For her Tokyo case study, Boontharm explores three areas of the city: Harajuku, Daikanyama/Nakameguro, and Shimokitazawa. In this section, she highlights the differences between two categories of places--the omote (front) and ura (back). She describes the omote phenomenon as the main streets of Harajuku--Omotesando, Meiji Dori, and Aoyama Dori--on which flagship stores of major global fashion brands are located. The ura or the hidden side of Harajuku, which is the core of Boontharm’s research, includes Urahara, Onden Shotengai, Cat Street, and Aosando. These streets “are marked by successful requalification of small-scale old spaces into new, ever-changing uses and activities” (p. 33). She uses Urahara as an example of “commeresidence,” houses that were built for residential use and were subsequently transformed into shops. It is important to mention that Boontharm highlights the tensions between the (perhaps short-lived) creativity milieu of Urahara and radical consumerism. Daikanyama/Nakameguro is also an example of the transformation of old blocks of apartments into authentic, small-scale, and upcoming creative shopping. Finally, Shimokitazawa shows how local governance can be empowered, self-aware, and resilient to a top-down government project. At the same time, Boontharm questions the extent to which a strong community base can halt gentrification in the long term.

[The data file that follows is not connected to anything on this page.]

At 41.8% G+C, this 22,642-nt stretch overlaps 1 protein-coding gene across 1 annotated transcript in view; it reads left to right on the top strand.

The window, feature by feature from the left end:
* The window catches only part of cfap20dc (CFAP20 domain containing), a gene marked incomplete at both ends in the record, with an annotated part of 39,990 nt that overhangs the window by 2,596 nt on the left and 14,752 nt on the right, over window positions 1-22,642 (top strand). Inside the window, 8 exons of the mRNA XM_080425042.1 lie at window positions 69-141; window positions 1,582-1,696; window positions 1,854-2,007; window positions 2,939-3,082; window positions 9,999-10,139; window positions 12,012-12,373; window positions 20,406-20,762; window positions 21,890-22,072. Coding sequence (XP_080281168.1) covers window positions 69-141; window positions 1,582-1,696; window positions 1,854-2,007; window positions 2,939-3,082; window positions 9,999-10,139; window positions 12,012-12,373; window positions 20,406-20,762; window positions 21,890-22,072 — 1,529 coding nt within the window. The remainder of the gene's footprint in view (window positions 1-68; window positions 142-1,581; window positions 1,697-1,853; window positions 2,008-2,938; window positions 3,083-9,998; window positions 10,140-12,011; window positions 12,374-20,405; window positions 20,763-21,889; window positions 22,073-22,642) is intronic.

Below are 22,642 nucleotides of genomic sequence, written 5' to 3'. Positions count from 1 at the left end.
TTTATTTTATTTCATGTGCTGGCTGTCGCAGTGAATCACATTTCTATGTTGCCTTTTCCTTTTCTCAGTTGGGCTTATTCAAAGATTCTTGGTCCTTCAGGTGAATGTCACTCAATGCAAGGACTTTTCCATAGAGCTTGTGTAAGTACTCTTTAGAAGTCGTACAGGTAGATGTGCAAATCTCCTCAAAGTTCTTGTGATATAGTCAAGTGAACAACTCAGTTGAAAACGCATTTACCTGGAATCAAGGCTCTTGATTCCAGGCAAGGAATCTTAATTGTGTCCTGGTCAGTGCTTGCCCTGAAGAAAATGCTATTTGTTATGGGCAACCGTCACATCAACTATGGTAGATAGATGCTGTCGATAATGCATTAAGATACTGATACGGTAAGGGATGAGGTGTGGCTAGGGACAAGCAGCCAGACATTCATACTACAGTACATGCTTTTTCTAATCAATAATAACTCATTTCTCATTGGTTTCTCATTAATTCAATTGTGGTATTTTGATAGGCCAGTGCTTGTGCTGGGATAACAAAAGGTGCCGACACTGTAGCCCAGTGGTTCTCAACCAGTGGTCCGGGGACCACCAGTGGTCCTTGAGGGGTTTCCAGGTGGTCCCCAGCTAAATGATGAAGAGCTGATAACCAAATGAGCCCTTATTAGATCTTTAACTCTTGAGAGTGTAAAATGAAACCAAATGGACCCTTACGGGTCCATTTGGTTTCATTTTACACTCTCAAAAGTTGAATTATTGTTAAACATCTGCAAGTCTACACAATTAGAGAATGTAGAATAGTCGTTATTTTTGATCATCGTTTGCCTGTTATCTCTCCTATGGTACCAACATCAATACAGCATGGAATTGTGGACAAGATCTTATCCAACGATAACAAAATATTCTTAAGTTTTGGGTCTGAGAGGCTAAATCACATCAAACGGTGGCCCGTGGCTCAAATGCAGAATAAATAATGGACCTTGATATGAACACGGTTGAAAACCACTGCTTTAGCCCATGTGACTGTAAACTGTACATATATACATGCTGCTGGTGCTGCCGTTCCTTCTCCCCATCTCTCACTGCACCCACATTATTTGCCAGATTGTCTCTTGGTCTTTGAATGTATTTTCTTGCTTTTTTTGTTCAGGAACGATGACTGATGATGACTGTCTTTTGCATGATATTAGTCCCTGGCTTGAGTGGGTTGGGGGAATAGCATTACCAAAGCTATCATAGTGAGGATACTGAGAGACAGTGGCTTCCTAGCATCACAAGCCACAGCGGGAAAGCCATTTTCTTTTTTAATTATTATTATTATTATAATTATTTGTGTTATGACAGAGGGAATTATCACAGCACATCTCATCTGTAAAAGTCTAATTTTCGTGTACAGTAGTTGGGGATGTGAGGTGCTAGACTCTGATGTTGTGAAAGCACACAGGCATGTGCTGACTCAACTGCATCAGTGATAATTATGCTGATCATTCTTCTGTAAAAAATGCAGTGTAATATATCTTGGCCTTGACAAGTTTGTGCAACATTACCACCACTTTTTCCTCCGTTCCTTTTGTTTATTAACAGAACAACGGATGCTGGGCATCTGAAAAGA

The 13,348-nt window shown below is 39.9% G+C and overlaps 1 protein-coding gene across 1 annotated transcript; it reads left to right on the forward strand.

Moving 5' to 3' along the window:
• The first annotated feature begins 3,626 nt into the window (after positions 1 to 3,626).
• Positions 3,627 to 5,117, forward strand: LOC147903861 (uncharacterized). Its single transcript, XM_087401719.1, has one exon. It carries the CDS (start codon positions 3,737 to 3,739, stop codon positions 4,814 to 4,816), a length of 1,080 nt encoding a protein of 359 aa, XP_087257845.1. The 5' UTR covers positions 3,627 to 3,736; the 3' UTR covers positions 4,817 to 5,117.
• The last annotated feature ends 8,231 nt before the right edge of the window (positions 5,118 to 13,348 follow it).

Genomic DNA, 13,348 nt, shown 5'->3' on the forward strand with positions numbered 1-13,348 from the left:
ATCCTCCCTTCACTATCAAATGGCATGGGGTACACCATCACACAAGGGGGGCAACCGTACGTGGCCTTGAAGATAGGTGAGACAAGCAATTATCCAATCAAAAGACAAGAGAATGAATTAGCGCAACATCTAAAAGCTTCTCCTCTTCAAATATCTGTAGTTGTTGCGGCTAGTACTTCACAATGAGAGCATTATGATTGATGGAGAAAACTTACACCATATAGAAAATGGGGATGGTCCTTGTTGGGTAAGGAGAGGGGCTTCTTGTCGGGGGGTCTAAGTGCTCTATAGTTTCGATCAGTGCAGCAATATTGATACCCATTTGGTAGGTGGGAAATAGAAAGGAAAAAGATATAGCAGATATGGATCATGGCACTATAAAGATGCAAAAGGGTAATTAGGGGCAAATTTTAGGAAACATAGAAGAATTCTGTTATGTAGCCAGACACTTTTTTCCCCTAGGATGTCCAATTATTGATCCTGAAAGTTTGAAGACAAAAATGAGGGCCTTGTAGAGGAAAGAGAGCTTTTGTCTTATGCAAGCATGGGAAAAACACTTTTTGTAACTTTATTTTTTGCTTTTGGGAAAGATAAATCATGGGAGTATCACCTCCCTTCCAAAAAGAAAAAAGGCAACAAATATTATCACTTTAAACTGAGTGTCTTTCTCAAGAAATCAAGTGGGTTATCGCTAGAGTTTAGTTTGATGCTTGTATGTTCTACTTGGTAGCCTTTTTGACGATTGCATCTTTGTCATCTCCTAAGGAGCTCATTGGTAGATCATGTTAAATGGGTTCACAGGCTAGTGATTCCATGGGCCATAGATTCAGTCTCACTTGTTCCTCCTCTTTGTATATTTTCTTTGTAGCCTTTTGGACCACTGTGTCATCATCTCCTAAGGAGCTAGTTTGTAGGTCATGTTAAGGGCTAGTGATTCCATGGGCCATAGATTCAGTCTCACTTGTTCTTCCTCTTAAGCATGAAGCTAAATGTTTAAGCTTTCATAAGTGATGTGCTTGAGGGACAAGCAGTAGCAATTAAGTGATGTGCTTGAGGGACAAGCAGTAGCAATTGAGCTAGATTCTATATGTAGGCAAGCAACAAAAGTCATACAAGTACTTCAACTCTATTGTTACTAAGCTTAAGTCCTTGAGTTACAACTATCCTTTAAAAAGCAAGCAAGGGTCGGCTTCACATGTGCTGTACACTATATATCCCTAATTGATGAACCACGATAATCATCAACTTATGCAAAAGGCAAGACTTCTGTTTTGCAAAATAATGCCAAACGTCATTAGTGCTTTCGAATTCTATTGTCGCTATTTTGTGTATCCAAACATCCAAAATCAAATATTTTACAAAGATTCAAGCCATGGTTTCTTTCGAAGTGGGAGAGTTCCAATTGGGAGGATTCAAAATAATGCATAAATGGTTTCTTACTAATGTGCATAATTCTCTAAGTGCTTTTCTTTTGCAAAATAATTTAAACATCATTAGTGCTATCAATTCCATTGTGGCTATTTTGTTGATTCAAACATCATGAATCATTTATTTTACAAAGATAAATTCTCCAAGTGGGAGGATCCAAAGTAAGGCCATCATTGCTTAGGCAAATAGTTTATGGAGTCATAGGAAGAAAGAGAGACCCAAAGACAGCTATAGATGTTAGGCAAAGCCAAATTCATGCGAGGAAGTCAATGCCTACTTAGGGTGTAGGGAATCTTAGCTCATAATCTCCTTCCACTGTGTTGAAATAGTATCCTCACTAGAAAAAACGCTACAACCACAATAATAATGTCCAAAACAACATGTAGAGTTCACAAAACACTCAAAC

In her discussion of Bangkok, she explores Chatuchak Weekend Market and Siam Square. Chatuchak Weekend Market was built as a temporary structure in 1982 because of the relocation of an old Sanamluang market, and transformed to be the biggest weekend market in Thailand. The thirty years of the market’s existence has enabled reuse, recycling, and requalification. Boontharm examines creative space use in tiny spaces, the gabs between stalls and open spaces, and ad-hoc activities on a pedestrian promenade. Siam Square is a long-standing example of reusing and recycling shop houses. Upper levels are used, independently from the ground floor, for commercial activities. The variety of activities that take place there is immense. Both cases illustrate that Bangkok has its strength in spontaneity and bottom-up responses.